Brazos River Information

The Brazos River rises and falls due to the amount of rainfall upstream of the District within the Brazos River watershed.  When significant rainfall occurs upstream, the National Weather Service will issue forecasts for the Brazos River to alert residents of anticipated conditions so that informed decisions can be made related to potential impacts from rising water. The nearest river gauge and forecast site is the Brazos River at Richmond, at the US 90A bridge, approximately 8.8 miles upriver from the I-69/US 59 crossing. The forecast estimates the level of the river at the gauge, the level provided is in gauge feet (not feet above sea level).  To convert gauge feet to sea level add 27.02’.  Because LID 17 is downstream from the gauge, the water level in the Brazos River will be lower than at the gauge, generally about 6-7’.  The Districts’ consultants monitor the river levels and forecasts.  When necessary, the District responds, per the Emergency Action Plan, with required activities to protect the District and properties therein from potential harm.  For reference;

  • A gauge elevation at the Richmond gauge of 37 would correlate to gravity outfall being restricted at Pump Station 2 (south of UH) such that pumping operations might be required if there is rainfall within the District.
  • A gauge elevation at the Richmond gauge of 43 would correlate to gravity outfall being restricted at Pump Station 1 (north of I-69/US59) and pumping operations might be required if there is rainfall within the District.
  • On September 1, 2017, following Hurricane Harvey the Brazos River crested at a high of 55.19’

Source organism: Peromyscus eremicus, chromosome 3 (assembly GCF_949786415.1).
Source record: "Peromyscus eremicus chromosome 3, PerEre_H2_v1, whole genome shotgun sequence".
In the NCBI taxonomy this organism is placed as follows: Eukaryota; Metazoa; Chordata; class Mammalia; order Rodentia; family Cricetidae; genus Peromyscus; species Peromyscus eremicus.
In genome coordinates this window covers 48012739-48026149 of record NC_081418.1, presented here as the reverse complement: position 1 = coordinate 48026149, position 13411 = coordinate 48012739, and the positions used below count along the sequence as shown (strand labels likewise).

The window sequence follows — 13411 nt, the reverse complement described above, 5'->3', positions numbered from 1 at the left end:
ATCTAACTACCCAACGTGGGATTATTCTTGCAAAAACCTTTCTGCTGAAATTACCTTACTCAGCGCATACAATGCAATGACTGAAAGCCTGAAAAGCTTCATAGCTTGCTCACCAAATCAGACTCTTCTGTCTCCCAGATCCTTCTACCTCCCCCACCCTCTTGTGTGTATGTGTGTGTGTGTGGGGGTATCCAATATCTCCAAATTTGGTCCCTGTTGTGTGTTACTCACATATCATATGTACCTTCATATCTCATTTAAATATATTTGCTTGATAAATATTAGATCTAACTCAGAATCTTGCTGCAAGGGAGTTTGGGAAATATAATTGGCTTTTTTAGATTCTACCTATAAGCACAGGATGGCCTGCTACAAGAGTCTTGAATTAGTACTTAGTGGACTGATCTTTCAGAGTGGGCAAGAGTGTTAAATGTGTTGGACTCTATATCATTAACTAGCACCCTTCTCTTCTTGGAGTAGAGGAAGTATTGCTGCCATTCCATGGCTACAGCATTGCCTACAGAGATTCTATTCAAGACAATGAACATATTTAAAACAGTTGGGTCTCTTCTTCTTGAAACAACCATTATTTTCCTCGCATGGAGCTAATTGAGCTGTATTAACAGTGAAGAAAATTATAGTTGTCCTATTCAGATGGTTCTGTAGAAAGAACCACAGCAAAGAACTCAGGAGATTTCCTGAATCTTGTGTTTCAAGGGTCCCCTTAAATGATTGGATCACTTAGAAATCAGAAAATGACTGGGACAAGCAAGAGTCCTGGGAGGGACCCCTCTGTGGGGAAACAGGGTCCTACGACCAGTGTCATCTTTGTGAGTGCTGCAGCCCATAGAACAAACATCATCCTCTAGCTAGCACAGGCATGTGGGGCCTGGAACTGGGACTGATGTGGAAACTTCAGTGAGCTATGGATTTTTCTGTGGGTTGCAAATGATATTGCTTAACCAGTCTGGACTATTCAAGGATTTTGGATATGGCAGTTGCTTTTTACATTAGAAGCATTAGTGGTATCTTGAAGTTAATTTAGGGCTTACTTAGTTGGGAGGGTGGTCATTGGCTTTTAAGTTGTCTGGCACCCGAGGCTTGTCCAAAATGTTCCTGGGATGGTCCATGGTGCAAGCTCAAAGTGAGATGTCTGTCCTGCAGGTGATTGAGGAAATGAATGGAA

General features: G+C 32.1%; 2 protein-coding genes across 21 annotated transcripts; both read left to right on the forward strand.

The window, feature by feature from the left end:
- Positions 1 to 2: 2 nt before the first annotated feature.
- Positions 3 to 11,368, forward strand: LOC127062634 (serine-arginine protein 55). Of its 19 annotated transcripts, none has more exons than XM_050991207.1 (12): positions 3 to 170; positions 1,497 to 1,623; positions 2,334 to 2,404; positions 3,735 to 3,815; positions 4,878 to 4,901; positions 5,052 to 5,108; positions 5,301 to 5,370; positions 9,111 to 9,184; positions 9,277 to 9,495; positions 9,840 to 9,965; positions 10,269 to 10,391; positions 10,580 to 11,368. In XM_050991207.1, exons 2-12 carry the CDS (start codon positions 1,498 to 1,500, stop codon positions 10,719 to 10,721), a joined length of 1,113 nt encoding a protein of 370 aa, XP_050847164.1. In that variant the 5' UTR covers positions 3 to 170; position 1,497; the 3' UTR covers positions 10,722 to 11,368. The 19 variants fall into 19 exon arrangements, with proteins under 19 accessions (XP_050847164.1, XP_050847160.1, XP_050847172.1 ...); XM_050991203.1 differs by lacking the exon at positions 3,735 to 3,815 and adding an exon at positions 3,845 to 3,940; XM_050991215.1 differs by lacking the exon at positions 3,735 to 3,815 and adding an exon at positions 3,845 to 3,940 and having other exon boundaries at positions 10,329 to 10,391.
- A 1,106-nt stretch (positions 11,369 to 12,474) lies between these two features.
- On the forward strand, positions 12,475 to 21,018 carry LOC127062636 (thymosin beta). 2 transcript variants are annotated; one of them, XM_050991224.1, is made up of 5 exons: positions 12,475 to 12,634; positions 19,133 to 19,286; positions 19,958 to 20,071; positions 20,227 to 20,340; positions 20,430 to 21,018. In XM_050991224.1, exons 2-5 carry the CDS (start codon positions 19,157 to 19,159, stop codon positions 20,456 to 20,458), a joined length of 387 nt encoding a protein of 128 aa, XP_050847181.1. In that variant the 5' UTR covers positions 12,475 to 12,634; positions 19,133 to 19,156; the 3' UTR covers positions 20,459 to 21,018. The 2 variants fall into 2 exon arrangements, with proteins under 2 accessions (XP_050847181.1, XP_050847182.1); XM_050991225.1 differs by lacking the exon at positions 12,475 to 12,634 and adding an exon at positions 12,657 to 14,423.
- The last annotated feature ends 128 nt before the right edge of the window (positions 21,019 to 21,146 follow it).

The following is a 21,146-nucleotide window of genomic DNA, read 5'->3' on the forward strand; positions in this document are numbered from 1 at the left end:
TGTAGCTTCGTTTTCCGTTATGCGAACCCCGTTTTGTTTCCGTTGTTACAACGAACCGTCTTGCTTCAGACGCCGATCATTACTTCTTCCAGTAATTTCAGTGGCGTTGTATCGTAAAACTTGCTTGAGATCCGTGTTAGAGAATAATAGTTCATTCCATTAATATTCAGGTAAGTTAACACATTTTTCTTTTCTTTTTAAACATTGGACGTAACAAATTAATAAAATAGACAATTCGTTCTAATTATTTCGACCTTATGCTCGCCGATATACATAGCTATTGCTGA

For additional information regarding current Brazos River levels, you may visit the following websites;

Ditch “H” Sloughing Repairs

Residents in the Avalon at Telfair may have noticed some work in the big ditch (known as Ditch H). The Fort Bend Drainage District is repairing the side slopes of the ditch to fix some naturally occurring erosion. The ditch is close to the FBCLID 17 East Levee so we wanted to give our residents an update of the work.

Natural erosion of Ditch “H” seems to be caused by multiple sand layers within the side slopes of the ditch. When water levels rise in the ditch, the fine sands get saturated and are carried away when the water levels recede in the ditch creating voids that result in erosion or “sloughing” of the side slopes. The District has been watching the erosion because of its proximity to the bottom of the District’s levee.

Although this erosion repair project is being done by the Fort Bend Drainage District, our FBCLID 17 worked closely with the Drainage District on possible options for repair. We helped to prioritize this erosion repair project by purchasing the timber pile material used for the project. In return, the Drainage District provided the labor and equipment to install the timber piles and to re-establish the side slopes. This work will be ongoing for a while to protect the side slopes of Ditch H and reduce erosion into our levee.

About the District

General The District is a political subdivision of the State of Texas, created by order of the Fort Bend County Commissioners’ Court, adopted on July 9, 2002, and operates pursuant to Chapter 49 and 57 of the Texas Water Code.

The District is a conservation and reclamation district created pursuant to the provisions of Chapter 57, Texas Water Code and Article XVI, Section 59 of the Texas Constitution. The principal functions of the District include constructing and maintaining levees and other improvements on, along and contiguous to rivers, creeks and streams within and adjacent to the District; reclamation of lands within the District from overflow from these streams; the control and distribution of the waters of rivers and streams within and adjacent to the District by straightening and otherwise improving them; the provision of proper drainage and other improvements of the reclaimed land within the District and developing and maintaining recreational facilities.

The District contains approximately 2,331 acres of land and is located approximately 22 miles southwest of the central downtown business district of the City of Houston and lies wholly within the boundaries of the City of Sugar Land. The District also lies within the boundaries of the Fort Bend Independent School District. Access to the District is provided by U.S. Highway 59 (Interstate 69) to University Boulevard